Developer: Ubisoft Montreal
Publisher: Ubisoft
Format Played: PS4
Platforms: PC, PS4, Xbox One
Released: October 27, 2017
Copy supplied by publisher

It’s hard to believe that 2016 came and went without a full-fledged new entry in the Assassin’s Creed franchise. Ubisoft’s historical action series effectively became an annualized franchise following the release of the critically-acclaimed Assassin’s Creed II in 2009 but in just five short years, the technical flaws and uninspired design of Assassin’s Creed Unity contributed to a perfect storm of series fatigue; so much so that the surprisingly good Assassin’s Creed Syndicate shipped the next year with little fanfare. Now, after a two-year hiatus of soul searching (and a pretty terrible film adaptation starring Michael Fassbender), Assassin’s Creed has returned with Origins, which sets the action in Ancient Egypt in the time of Cleopatra. Unlike past series entries, Origins largely does away with the assassins vs. templars backstory and science-fiction mumbo jumbo in favor of a more focused story of revenge, adding up to game that is very much a return to form for the beleaguered franchise, but one that I fear may end up being overlooked given how crowded 2017 has been with expansive, top quality open-world games.

Ubisoft

It certainly doesn’t help that Assassin’s Creed Origins gets off to a pretty poor start. Whereas previous AC games spent too many hours introducing players to the main character and building up their transition into becoming an assassin, Origins takes the opposite approach and thrusts you right into the action with little in the way of explanation. The story follows Bayek of Siwa, a member of an ancient warrior order called the Medjay, picking up one year after Bayek suffers a personal tragedy at the hands of “The Order,” a mysterious group of powerful men (and women) who have taken control of Egypt and essentially turned it into a country ruled by fear and intimidation. The problem is it takes quite a few hours of playing through the game’s extensive prologue to find out (through flashbacks of course) why Bayek is seeking revenge against The Order in the first place. Bayek’s wife, Aya, also plays a prominent role in the game and is a very interesting character in her own right, but the game doesn’t introduce her until you’re already multiple hours deep into the experience, which I can’t help but feel is a missed opportunity. Still, once the story actually brings you up to speed and gets moving along, things begin to click but this may be one of the worst introduction sequences I’ve seen in a game like this in quite some time.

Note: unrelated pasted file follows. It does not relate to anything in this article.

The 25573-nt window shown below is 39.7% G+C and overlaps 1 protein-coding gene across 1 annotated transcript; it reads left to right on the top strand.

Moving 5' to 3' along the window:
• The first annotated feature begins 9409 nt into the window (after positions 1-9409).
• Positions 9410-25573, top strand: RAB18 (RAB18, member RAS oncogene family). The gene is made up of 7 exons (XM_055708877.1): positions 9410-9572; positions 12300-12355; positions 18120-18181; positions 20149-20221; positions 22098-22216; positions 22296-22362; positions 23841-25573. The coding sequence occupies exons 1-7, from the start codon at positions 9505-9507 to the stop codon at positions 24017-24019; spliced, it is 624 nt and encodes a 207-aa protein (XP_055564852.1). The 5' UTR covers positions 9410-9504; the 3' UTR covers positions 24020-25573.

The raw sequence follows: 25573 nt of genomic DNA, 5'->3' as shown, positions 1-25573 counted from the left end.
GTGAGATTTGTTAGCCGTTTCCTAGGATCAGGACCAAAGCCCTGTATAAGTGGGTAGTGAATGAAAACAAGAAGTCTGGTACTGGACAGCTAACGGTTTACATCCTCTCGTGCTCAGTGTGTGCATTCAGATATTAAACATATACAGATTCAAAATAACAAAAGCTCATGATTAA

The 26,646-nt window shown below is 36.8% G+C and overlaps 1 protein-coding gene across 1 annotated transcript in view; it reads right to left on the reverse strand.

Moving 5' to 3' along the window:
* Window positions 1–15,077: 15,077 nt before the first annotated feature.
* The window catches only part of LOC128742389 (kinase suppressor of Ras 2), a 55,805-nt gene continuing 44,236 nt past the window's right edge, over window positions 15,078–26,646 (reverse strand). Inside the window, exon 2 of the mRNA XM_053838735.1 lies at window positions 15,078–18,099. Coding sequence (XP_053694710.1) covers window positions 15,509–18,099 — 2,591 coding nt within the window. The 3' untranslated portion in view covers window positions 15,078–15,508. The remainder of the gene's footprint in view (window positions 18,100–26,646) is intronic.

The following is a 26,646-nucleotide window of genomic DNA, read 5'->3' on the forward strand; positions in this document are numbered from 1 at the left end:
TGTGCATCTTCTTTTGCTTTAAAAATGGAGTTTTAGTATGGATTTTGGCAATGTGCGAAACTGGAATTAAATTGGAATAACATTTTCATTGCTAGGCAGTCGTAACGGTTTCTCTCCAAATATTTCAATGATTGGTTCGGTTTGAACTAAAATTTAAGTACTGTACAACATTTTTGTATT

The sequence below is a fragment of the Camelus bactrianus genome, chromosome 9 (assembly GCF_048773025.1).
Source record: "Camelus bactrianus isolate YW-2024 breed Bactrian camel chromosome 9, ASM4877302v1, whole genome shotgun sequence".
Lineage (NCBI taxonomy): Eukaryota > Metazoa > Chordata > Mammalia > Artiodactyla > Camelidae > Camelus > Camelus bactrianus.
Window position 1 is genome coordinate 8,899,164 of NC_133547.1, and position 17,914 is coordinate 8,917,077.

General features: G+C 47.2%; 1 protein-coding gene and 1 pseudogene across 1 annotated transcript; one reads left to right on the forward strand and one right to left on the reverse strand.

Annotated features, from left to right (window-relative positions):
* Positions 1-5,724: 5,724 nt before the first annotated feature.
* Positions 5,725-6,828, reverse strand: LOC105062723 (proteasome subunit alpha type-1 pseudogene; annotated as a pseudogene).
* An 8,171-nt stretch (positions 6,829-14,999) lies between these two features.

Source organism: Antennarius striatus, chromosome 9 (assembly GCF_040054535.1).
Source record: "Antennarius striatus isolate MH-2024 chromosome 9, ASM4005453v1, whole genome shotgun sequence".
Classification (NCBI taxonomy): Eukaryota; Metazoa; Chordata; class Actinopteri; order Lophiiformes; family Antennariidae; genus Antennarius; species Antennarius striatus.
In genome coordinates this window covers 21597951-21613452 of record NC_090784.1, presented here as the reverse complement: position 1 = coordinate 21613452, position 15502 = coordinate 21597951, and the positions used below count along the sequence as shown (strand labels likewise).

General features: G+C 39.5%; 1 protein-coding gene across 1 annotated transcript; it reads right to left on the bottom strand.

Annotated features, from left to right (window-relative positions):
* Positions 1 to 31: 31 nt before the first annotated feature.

On the bright side, all that downtime trying to make sense of Origin’s confusing first act leaves plenty of room for getting acquainted with the many gameplay changes Ubisoft Montreal has made. The biggest change — and the one most likely to divide longtime fans of the series — is that this Assassin’s Creed is now a full-fledged RPG. Previous installments always had some light role-playing elements, in that you could acquire new, more powerful weapons as you went along, but it never felt like any of it really mattered all that much. In contrast, Origins now has an honest-to-goodness loot system, complete with different weapon classifications and all sorts of different stat boosts and numbers to keep track of. You’ll want to take the time to familiarize yourself with these systems too, as Origins is easily the most difficult game in the series to date and you’ll find yourself getting stomped by regular enemies if you’re not prepared. As such, story missions now have a recommended level attached to them, meaning that you’ll actually have to grind out experience points from other activities in order to progress.